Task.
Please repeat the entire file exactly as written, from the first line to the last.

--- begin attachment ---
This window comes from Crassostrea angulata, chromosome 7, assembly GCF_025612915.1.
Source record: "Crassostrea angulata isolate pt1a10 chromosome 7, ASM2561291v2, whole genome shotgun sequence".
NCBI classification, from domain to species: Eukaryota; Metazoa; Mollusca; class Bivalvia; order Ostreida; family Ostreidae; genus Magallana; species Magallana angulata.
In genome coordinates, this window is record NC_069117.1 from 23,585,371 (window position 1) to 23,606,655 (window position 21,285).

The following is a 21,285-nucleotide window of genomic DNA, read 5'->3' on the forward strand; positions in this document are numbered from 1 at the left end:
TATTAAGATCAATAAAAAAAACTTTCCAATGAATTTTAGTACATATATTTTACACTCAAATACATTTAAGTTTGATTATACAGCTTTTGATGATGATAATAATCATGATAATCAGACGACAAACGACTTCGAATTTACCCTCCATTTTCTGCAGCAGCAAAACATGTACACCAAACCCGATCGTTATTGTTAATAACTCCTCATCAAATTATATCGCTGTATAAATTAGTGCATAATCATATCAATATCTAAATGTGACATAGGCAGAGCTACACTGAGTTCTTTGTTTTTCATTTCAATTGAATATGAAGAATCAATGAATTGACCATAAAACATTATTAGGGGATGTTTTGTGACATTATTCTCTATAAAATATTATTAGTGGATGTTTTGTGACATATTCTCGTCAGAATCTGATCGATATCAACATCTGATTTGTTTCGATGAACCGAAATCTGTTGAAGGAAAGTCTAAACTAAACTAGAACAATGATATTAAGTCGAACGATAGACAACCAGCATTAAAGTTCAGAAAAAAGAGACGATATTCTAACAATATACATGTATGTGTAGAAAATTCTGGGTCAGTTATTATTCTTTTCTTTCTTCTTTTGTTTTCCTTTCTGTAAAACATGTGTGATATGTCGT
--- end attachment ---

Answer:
This window comes from Crassostrea angulata, chromosome 7, assembly GCF_025612915.1.
Source record: "Crassostrea angulata isolate pt1a10 chromosome 7, ASM2561291v2, whole genome shotgun sequence".
NCBI classification, from domain to species: Eukaryota; Metazoa; Mollusca; class Bivalvia; order Ostreida; family Ostreidae; genus Magallana; species Magallana angulata.
In genome coordinates, this window is record NC_069117.1 from 23,585,371 (window position 1) to 23,606,655 (window position 21,285).

The following is a 21,285-nucleotide window of genomic DNA, read 5'->3' on the forward strand; positions in this document are numbered from 1 at the left end:
TATTAAGATCAATAAAAAAAACTTTCCAATGAATTTTAGTACATATATTTTACACTCAAATACATTTAAGTTTGATTATACAGCTTTTGATGATGATAATAATCATGATAATCAGACGACAAACGACTTCGAATTTACCCTCCATTTTCTGCAGCAGCAAAACATGTACACCAAACCCGATCGTTATTGTTAATAACTCCTCATCAAATTATATCGCTGTATAAATTAGTGCATAATCATATCAATATCTAAATGTGACATAGGCAGAGCTACACTGAGTTCTTTGTTTTTCATTTCAATTGAATATGAAGAATCAATGAATTGACCATAAAACATTATTAGGGGATGTTTTGTGACATTATTCTCTATAAAATATTATTAGTGGATGTTTTGTGACATATTCTCGTCAGAATCTGATCGATATCAACATCTGATTTGTTTCGATGAACCGAAATCTGTTGAAGGAAAGTCTAAACTAAACTAGAACAATGATATTAAGTCGAACGATAGACAACCAGCATTAAAGTTCAGAAAAAAGAGACGATATTCTAACAATATACATGTATGTGTAGAAAATTCTGGGTCAGTTATTATTCTTTTCTTTCTTCTTTTGTTTTCCTTTCTGTAAAACATGTGTGATATGTCGT